News: US regulator calls for an end to anonymity in cryptocurrency to prevent illicit finance

US regulator warns anonymity in cryptocurrency fuels illegal activities, calls for compliance with money laundering laws.

Cryptocurrency is once again under the microscope as a top U.S. regulatory official has called for an end to anonymity in the industry. Christy Goldsmith Romero, a commissioner at the U.S. Commodity Futures Trading Commission, has highlighted the risks that anonymity poses to national security and the finance industry. Speaking at the City Week conference in London, Romero stated that cryptocurrencies were being used to finance cybercrime, which has negatively affected individuals, companies, hospitals, and critical infrastructure.

The use of "mixers" or software tools that anonymize users is of particular concern, as they enable cryptocurrencies to be pooled and scrambled from thousands of addresses. This makes it difficult to track illegal activities such as money laundering and terrorist financing, which can have devastating consequences for societies around the world.

Romero believes that it is essential for governments and the industry to address the issue of anonymity in cryptocurrency. She suggests that legally compliant crypto companies should not use such tools and that they should show they have internal controls in place to prevent money laundering and terrorist financing.

It is worth noting that there are already laws in place that seek to address these issues. Last year, the U.S. imposed sanctions on virtual currency mixer Tornado Cash, alleging that it helped hackers, including those from North Korea, launder proceeds from cybercrimes.

Crypto companies need to prioritize financial privacy while still distancing themselves from mixers and anonymity-enhancing technology. This is because anonymity is a key feature that makes crypto attractive to illicit finance. Therefore, it is crucial to strike a balance between privacy and transparency to prevent any future misuse of cryptocurrency.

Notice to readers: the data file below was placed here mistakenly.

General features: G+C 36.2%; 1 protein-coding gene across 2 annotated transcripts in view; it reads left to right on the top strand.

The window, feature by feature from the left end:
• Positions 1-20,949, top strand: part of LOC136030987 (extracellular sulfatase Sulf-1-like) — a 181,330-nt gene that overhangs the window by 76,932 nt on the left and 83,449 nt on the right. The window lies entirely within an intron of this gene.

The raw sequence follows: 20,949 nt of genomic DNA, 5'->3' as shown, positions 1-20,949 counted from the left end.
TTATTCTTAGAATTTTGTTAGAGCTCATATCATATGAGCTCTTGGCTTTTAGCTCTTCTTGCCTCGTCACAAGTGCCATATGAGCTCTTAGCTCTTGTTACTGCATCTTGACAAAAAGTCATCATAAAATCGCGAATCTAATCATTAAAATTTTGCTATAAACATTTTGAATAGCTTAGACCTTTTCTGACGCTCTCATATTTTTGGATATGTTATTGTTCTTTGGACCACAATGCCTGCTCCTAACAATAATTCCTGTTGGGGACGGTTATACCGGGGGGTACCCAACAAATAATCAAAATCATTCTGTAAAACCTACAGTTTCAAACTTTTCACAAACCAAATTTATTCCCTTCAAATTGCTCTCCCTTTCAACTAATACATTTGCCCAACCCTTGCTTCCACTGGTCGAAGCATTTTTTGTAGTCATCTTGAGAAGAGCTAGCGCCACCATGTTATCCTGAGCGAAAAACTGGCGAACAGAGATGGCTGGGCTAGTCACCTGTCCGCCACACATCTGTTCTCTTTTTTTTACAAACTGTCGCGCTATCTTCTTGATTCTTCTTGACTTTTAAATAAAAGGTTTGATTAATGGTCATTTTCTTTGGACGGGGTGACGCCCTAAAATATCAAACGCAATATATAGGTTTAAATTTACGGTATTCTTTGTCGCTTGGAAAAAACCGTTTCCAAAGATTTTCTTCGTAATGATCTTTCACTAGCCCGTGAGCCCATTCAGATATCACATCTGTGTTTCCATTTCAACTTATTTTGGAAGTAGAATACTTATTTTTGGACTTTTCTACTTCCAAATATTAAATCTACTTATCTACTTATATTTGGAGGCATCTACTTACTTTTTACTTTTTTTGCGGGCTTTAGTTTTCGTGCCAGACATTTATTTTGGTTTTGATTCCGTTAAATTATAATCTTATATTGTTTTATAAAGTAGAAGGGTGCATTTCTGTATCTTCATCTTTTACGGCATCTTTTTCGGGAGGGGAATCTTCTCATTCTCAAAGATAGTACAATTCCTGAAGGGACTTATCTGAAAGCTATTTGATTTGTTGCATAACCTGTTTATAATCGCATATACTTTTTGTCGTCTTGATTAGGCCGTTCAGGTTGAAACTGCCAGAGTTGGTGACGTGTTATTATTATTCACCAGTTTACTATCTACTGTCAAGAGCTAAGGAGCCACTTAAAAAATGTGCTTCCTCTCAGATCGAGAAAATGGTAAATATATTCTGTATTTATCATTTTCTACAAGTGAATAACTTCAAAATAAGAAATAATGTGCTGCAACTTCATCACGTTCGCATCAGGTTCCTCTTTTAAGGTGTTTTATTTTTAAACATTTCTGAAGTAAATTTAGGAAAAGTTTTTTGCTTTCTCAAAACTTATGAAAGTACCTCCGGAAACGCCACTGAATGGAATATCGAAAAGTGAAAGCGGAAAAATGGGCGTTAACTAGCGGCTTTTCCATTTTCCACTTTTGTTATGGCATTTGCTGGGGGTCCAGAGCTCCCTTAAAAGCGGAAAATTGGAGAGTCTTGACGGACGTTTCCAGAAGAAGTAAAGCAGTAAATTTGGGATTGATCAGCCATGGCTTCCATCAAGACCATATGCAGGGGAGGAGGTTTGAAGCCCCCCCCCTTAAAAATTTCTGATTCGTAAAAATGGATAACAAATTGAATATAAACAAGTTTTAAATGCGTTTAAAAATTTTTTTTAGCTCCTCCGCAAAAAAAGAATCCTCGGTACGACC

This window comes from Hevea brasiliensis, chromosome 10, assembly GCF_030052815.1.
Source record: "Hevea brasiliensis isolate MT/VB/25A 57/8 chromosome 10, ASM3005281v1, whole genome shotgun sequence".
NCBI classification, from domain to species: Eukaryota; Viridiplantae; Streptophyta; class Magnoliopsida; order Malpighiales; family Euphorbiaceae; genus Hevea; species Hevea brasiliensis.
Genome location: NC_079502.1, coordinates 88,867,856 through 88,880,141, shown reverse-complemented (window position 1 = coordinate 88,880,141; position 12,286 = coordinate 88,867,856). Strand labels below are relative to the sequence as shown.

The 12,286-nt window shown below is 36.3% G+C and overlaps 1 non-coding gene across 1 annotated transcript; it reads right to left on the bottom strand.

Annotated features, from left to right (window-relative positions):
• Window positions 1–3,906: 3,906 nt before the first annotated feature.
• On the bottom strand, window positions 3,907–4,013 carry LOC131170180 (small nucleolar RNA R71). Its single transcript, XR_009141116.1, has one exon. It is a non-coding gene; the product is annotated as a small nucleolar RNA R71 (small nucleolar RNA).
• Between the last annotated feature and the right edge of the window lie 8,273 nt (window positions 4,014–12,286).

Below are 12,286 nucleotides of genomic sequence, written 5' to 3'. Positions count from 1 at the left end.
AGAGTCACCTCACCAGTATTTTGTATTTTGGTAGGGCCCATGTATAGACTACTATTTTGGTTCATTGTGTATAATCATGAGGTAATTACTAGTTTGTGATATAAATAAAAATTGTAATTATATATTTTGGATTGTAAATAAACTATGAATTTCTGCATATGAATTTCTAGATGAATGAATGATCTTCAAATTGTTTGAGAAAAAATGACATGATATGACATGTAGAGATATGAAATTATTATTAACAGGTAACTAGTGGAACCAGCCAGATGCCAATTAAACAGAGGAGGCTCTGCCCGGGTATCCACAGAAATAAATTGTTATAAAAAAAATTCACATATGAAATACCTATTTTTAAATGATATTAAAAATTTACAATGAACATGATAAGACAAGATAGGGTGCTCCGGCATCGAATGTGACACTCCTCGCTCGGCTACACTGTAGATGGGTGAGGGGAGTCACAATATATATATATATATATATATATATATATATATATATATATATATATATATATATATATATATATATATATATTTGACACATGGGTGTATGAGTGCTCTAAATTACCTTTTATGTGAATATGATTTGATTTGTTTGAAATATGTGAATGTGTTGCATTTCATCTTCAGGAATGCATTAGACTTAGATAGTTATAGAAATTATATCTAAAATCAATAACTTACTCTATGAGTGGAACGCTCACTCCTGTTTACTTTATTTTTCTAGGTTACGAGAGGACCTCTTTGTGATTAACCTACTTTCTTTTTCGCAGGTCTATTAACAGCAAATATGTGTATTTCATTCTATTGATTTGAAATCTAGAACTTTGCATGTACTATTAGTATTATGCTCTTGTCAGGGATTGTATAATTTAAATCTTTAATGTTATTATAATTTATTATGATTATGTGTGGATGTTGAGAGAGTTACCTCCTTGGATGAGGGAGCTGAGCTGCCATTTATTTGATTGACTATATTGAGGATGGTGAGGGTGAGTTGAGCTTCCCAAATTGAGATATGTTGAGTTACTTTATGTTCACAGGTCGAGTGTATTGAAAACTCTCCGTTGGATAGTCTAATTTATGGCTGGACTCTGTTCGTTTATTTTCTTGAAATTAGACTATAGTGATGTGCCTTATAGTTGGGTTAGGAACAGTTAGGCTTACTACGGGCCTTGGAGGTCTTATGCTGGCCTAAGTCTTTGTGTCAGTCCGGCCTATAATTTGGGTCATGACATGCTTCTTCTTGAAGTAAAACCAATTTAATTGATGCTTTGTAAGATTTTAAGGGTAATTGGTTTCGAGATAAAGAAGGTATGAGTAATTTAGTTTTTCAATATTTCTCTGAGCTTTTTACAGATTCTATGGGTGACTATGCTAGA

Regulators in different parts of the world are working to get their arms around crypto before global norms are agreed and introduced for a borderless sector. John Schindler, Secretary General of the Financial Stability Board (FSB), the G20's coordinator for financial rules, revealed that the FSB would soon issue the final version of recommendations for regulating crypto assets.

Schindler acknowledged that the industry is growing quickly, and regulators need to catch up with the innovation. He also pointed out that different people are doing different things, and firms are picking and choosing where to set up shop. This means that regulations need to be implemented uniformly to prevent any jurisdictional arbitrage, where companies flock to jurisdictions with less stringent regulations.

In conclusion, the call for the end of anonymity in cryptocurrency is a crucial step in ensuring that the industry is transparent and compliant with the law. Cryptocurrencies have been used to finance illegal activities, and it is time for the industry to take responsibility and prevent any further misuse. While there are challenges to implementing regulations in a borderless sector, it is vital for regulators to collaborate and agree on global norms to ensure a level playing field for all participants.

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